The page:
The Peoria Tribe of Indians of Oklahoma and NEO Partner on Grant for Wetlands Research and Water Project


Fuhr and Hale signing agreement

Miami, Oklahoma – The Peoria Tribe received a grant from Environmental Protection Agency, (EPA) to develop a passive water treatment system on Tar Creek that Northeastern Oklahoma A&M College, (NEO) will manage and maintain. This wetlands area will enable students at NEO to have numerous educational opportunities in biology, chemistry and other projects.

According to the Oklahoma Water Science Center, (OWSC), the years of mining in search of heavy metals left many abandoned mines resulting in ground and water contamination in many areas of the United States, including Tar Creek.  The former Picher Mining Field, (which occupied approximately 40 square miles), of northern Ottawa County, Okla., was a primary source of lead and zinc to the U.S. from the early 1900s to the 1940s and is the largest superfund site in the U.S, meaning a site where toxic wastes have been dumped and the Environmental Protection Agency, (EPA), has designated them to be cleaned up.
According to data from the U.S. EPA Office of Water, the 303(d) Listed Impaired Waters program is a system which provides impaired water data and impaired water features reflecting river segments, lakes, and estuaries designated under Section 303(d) of the Clean Water Act, (CWA).

Tar Creek is on the Okla. 303(d) list for lead, and is also heavily contaminated with residual heavy metals, such as zinc and cadmium, and is characterized by a reddish-brown color resulting from iron oxide.

The grant proposal for the project states that approximately five miles of the Tar Creek stream flows through Peoria land and subsequently into the Neosho River Watershed. In addition to that, Tar Creek flows directly adjacent to the NEO campus.

This project is a collaborative effort between NEO A&M College and the Peoria Tribe.
“The Peoria Tribe is pleased to announce that we have received a grant from the EPA, Clean Water Act Division, to partner with Northeastern Oklahoma A&M College in an effort to treat contaminated water in Tar Creek prior to entering the watershed,” said Peoria Chief John Froman. “This project will create a passive retention pool and wetlands area that will enable NEO to offer many educational opportunities for various biological and chemical projects.”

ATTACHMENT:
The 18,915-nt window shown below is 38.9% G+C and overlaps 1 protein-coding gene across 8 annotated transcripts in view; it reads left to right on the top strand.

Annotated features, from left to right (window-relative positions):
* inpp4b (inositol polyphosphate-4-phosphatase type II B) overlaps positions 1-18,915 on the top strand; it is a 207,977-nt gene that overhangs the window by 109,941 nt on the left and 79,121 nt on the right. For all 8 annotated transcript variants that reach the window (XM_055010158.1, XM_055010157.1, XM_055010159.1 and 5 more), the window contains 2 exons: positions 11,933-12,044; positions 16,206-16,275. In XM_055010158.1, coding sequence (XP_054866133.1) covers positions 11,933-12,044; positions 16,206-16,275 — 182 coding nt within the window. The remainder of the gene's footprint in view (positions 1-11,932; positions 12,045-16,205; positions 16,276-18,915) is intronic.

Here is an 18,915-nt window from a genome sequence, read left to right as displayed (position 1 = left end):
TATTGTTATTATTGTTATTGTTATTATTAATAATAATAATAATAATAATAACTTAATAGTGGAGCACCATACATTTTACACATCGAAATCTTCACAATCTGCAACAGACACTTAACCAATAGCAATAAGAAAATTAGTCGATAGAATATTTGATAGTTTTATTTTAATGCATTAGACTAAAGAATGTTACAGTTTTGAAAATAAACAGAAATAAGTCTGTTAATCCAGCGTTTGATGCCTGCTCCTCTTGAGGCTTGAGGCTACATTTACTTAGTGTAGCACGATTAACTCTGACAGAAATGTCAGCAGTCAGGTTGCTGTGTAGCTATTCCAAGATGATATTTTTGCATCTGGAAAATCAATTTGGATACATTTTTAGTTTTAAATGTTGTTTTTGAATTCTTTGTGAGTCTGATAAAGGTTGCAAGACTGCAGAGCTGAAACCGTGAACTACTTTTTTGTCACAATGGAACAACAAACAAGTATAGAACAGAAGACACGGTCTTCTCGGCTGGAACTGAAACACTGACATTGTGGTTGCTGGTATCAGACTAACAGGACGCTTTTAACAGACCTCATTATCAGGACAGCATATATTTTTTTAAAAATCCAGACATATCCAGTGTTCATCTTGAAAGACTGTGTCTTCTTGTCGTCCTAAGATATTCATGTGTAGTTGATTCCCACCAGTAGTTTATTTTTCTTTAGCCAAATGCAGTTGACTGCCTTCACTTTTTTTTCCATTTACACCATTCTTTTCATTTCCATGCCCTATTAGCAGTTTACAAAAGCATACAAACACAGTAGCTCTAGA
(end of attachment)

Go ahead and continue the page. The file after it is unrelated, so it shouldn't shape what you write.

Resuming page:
The Tar Creek project focuses on two main objectives: 1.) the Tar Creek wetlands development of toxic substance removal, and 2.) the development of implementing a nonpoint source educational program with NEO utilizing the wetlands and retention pools.
NEO’s Dean of Agriculture and Natural Science, John Lomax, has been working with Chief John Froman of the Peoria Tribe, discussing the future of the Tar Creek Wetlands project.  Froman was also a former student of Lomax’s.

Lomax said, “This grant provides a hands-on education tool for NEO students to study the water-quality monitoring of Tar Creek.”

Together the Peoria Tribe and NEO propose to restore wetlands adjacent to the current channel of Tar Creek. The project consists of approximately five acres of wetlands and retention pools and will provide natural means such as retention, plant uptake and additional riparian zones (the forest adjacent to natural bodies of water), which will assist in the removal process of heavy metals and other contaminants.

“This partnership is a tremendous opportunity for NEOP students and faculty to study the effects of the former Picher mines and its impact upon the environment; Tar Creek in particular,” said NEO A&M College President Dr. Jeff Hale. “This project opens doors, for the college, Peoria Tribe and surrounding communities, to become more knowledgeable about our surrounding ecological conditions.”
Millions of cubic yards of mine tailings (locally known as “chat”) still remain in the area.  Residents of the Picher area were reported to have elevated blood lead levels and rates of kidney disease. Today, the area does not support vegetation, leading to suspension of fine sediment particles by winds, according to an OWSC article.

Construction of the actual wetlands is expected to start early summer and will take place in an excavated depression located on the east side of campus across Tar Creek, (adjacent to the Central Street Bridge). Tar Creek, at this point, travels through approximately four miles of heavily contaminated mine tailings and is a mile from flowing into Neosho River, (which makes up the Neosho River watershed).

The retention pond/pool project will be located in an area where it has received maximum loading from the mine field but has not been diluted by other major streams. This will provide the most accurate readings of lead and other contaminant levels from the stream.
“Perhaps, one of the most important aspects of the grant from an educational perspective is the opportunity this project poses to NEO students,” Lomax said. “Our students will learn from environmental activities that will emphasize the importance of the environment and particularly nonpoint source pollution.”

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